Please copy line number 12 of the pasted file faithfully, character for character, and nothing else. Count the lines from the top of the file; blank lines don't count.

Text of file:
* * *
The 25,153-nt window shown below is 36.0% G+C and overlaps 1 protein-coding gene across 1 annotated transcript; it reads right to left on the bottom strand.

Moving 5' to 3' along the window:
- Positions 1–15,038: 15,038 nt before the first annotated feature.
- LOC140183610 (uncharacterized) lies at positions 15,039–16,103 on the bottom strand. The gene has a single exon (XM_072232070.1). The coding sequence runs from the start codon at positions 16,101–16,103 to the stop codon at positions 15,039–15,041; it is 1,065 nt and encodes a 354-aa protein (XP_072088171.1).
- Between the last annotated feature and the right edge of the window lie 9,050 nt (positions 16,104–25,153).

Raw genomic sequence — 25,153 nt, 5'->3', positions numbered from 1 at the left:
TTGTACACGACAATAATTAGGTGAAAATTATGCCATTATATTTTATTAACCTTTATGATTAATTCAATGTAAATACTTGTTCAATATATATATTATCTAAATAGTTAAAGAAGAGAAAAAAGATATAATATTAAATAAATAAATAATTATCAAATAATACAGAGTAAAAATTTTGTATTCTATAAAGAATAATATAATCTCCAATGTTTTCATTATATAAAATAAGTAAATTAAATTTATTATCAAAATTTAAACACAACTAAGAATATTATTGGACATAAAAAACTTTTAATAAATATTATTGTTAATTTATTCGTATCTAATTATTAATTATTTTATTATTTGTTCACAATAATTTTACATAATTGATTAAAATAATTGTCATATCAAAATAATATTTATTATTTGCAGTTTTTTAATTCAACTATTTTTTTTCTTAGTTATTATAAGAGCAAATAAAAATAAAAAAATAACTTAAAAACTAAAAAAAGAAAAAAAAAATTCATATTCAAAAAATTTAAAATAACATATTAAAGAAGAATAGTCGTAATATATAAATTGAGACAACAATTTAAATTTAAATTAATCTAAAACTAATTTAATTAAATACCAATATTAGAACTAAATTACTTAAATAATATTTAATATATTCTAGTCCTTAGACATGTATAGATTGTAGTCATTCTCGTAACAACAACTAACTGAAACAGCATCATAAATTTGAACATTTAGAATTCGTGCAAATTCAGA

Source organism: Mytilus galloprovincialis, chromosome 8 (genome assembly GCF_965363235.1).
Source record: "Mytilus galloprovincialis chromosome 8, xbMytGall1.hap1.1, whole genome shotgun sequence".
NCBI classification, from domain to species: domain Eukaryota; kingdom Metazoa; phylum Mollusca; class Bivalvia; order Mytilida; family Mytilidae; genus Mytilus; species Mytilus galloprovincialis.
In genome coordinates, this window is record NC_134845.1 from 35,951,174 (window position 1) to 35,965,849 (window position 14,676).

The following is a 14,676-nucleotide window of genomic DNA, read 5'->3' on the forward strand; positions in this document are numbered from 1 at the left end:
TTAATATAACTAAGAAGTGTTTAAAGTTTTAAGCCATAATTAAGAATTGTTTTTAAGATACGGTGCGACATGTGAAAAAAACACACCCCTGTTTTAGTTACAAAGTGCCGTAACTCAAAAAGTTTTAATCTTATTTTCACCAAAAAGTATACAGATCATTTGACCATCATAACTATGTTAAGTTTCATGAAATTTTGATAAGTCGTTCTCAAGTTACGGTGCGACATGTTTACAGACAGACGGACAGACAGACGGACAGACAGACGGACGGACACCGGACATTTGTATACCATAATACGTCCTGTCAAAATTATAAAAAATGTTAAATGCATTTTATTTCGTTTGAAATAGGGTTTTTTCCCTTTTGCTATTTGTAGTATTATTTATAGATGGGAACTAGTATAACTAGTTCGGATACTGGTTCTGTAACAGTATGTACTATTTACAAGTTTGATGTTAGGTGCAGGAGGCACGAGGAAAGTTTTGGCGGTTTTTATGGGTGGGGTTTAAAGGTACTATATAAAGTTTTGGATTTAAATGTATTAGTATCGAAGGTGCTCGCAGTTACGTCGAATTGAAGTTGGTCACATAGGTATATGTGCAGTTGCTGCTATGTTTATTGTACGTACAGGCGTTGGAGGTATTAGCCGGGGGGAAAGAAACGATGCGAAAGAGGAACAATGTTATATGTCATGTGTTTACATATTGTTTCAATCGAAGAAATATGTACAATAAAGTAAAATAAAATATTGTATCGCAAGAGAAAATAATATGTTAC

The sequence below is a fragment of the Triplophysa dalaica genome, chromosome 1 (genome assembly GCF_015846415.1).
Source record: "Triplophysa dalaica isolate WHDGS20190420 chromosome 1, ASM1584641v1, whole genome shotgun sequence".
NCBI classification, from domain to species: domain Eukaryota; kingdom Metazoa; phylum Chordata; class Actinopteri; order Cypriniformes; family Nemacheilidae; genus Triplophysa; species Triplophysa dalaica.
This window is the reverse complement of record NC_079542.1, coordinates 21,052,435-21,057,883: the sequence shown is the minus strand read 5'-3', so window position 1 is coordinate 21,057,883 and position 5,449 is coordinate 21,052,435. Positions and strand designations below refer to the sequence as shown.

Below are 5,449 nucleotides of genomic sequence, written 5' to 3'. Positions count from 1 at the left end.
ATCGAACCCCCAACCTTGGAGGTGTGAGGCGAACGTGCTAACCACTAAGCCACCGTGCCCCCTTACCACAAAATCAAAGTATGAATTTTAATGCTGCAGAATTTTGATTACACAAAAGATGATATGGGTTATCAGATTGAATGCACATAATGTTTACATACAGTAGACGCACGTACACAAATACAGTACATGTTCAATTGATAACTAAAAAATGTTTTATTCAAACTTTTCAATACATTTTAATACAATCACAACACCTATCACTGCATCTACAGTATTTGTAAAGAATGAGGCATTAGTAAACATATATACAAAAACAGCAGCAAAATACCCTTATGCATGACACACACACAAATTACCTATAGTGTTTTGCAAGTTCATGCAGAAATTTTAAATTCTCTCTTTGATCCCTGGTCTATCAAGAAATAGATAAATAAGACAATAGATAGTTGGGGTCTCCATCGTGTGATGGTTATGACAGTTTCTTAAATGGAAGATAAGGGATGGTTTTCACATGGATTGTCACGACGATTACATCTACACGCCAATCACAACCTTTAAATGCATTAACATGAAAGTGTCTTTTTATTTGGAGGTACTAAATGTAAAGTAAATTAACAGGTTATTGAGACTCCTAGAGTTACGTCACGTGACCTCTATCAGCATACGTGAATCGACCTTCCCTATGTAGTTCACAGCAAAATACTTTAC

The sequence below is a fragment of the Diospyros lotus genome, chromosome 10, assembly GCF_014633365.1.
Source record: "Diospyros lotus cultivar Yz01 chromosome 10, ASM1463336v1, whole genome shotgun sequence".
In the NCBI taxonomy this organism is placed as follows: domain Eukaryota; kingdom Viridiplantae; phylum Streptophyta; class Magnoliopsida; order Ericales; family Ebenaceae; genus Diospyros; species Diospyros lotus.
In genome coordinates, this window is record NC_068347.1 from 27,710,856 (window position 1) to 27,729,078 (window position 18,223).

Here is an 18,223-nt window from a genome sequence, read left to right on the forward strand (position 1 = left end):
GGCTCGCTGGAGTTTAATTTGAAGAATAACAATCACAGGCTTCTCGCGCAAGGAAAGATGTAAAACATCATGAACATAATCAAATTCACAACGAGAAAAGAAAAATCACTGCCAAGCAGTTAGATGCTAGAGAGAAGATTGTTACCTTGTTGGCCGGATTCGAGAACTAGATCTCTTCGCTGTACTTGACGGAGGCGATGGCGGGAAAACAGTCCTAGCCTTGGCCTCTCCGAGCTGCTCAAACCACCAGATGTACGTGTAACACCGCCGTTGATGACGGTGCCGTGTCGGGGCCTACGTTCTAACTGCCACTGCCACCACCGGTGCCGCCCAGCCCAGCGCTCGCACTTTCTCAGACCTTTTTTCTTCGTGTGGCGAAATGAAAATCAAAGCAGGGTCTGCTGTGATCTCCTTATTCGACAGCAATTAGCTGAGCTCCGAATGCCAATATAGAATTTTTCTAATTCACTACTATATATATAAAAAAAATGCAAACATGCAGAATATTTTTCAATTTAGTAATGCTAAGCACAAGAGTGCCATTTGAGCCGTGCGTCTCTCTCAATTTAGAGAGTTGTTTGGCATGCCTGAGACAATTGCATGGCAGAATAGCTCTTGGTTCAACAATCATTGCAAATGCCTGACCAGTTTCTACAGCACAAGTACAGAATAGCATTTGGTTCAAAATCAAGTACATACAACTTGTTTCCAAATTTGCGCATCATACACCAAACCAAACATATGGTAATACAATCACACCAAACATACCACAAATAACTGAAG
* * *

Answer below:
The following is a 14,676-nucleotide window of genomic DNA, read 5'->3' on the forward strand; positions in this document are numbered from 1 at the left end: